Nollywood famed actor, Ayo Badmus, wo hit it big via such widely-accepted home flicks, ‘The Narrow Path’, ‘’, and others, had a brief chat with Global Excellence magazine’s ADENIYI ADEYINKA where he talked about his acting life, personal status and the Nigerian movie industry’s progress. Read on…
Please introduce yourself briefly.
My name is Ayo Badmus, a Nollywood actor.
Would you like to tell us about the present state of your acting career?
My acting career stopped for six years, when I say stopped, it doesn’t mean that I wasn’t doing one or two things; I did one or two films that came. I am back now.
Please, share the challenges you’ve had to face while struggling to attain stardom.
There are so many challenges even till now. Every stage of life is challenging; we go through it every time. I won’t be able to name them. But in all, I give God the glory.
Who are those that you can call mentors in the industry?
I came across a lot of people, young and old. As I started, I met Shola Sobowale and others and from the so-called English side, I met Fidelis Duker. I acted with Oga Bello, and that gave me a start; and of course I was with the Ogogo Caucus, Yinka Quadri Cucus, which gave me another move; it gave me a foundation. I later met Mainframe boss, Tunde Kelani. I acted in three of his films and I played the leading role in two.
What are those qualities that you think an aspiring actor must have to succeed in the business?
First and foremost, you have to have the passion and you have to follow the passion because anything can happen along the line. The passion that you have will lead you on, so if you don’t have passion, you will fall by the way. If any obstacle arises, you will want to walk away because you don’t have passion for it. Acting is not that easy but when you get there it may be easy. And working with directors can be very difficult. As an actor, you must have the ability to remember your lines. It’s a challenge too, some films are more difficult and some roles can be very tough.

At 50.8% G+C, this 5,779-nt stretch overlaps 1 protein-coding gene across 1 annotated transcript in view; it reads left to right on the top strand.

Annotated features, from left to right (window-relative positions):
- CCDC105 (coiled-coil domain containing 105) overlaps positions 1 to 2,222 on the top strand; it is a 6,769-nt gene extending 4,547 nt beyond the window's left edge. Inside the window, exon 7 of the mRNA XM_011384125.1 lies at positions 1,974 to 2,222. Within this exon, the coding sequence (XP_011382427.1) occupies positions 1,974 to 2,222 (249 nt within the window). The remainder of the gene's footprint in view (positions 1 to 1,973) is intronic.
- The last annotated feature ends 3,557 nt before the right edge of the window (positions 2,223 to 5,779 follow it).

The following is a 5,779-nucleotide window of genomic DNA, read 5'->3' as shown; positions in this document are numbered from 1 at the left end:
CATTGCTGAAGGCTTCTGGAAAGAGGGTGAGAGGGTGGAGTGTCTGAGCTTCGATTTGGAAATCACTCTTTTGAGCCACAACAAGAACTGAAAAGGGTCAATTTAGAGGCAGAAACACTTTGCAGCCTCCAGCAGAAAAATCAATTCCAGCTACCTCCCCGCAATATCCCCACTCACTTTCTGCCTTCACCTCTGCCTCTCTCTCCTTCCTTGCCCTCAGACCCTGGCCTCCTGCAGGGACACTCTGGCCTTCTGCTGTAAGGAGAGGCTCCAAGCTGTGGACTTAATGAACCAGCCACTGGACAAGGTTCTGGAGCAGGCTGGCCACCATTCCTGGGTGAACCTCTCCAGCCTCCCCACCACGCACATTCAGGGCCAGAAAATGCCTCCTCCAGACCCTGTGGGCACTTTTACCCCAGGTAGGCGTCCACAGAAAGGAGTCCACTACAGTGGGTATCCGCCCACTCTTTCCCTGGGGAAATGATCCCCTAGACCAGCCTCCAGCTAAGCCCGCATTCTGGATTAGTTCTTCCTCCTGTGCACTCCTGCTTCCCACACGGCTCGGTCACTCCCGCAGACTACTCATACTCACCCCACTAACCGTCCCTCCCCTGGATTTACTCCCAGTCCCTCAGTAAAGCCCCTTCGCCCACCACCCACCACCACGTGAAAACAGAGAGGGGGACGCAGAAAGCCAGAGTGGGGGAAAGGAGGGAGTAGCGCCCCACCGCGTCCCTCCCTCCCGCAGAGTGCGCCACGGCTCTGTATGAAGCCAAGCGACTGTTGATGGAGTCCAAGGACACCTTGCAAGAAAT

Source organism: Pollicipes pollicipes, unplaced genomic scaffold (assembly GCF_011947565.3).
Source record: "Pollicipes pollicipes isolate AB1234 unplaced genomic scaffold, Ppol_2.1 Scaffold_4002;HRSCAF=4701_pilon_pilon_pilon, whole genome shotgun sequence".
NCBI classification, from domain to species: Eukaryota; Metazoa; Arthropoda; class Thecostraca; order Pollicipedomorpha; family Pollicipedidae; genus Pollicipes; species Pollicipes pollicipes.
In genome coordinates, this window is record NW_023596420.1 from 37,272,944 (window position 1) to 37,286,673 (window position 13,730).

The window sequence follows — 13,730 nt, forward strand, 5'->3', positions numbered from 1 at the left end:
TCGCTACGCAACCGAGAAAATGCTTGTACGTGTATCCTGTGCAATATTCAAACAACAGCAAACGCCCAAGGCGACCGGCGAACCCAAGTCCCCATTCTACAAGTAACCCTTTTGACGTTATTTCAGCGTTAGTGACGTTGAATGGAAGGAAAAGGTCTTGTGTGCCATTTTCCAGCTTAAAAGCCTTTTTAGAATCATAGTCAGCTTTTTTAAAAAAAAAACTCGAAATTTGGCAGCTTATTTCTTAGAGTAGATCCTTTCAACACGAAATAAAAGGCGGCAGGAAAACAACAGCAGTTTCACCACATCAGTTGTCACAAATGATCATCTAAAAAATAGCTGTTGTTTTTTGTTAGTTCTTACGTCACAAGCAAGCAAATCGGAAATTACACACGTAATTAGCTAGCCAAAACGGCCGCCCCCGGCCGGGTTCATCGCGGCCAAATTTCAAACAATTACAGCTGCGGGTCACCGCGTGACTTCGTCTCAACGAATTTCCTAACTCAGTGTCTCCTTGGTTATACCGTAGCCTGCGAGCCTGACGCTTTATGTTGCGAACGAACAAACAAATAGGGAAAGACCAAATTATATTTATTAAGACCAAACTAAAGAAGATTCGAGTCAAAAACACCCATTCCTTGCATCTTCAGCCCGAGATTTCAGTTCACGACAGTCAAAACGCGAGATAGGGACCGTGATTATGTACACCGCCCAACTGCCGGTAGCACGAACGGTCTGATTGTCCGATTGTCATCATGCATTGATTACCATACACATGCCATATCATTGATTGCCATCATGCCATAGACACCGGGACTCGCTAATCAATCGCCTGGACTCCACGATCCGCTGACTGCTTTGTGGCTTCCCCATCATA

How many movies have you featured in and how many have you produced?
I have lost count because I have done so many films.
Of all the movies that you had been featured in, which one threw you to the limelight and can you name those ones you feel are the best among them in terms of your own performance and their quality?
When we come to films that are Yoruba language, I would say the first film I shot was with Shola Shobowale and before I knew it, I became a celebrity. The second film also made me more popular and everywhere people saw me they would mention the films I was in and said they liked them. So I don’t really know which one, of cause I can say the one I shot with Tunde Kelani took me all over the world. I won awards in South Africa, England, US. The title of the film is ‘Abeni 1&2’.
Women mostly in your profession do complain of being sexually harassed. Is it only women; do men also experience it, have you ever been sexually harassed?
It is not only women that are sexually harassed, men too. Yes, I have been sexually harassed many times, and the harassments were from women. (general laughter).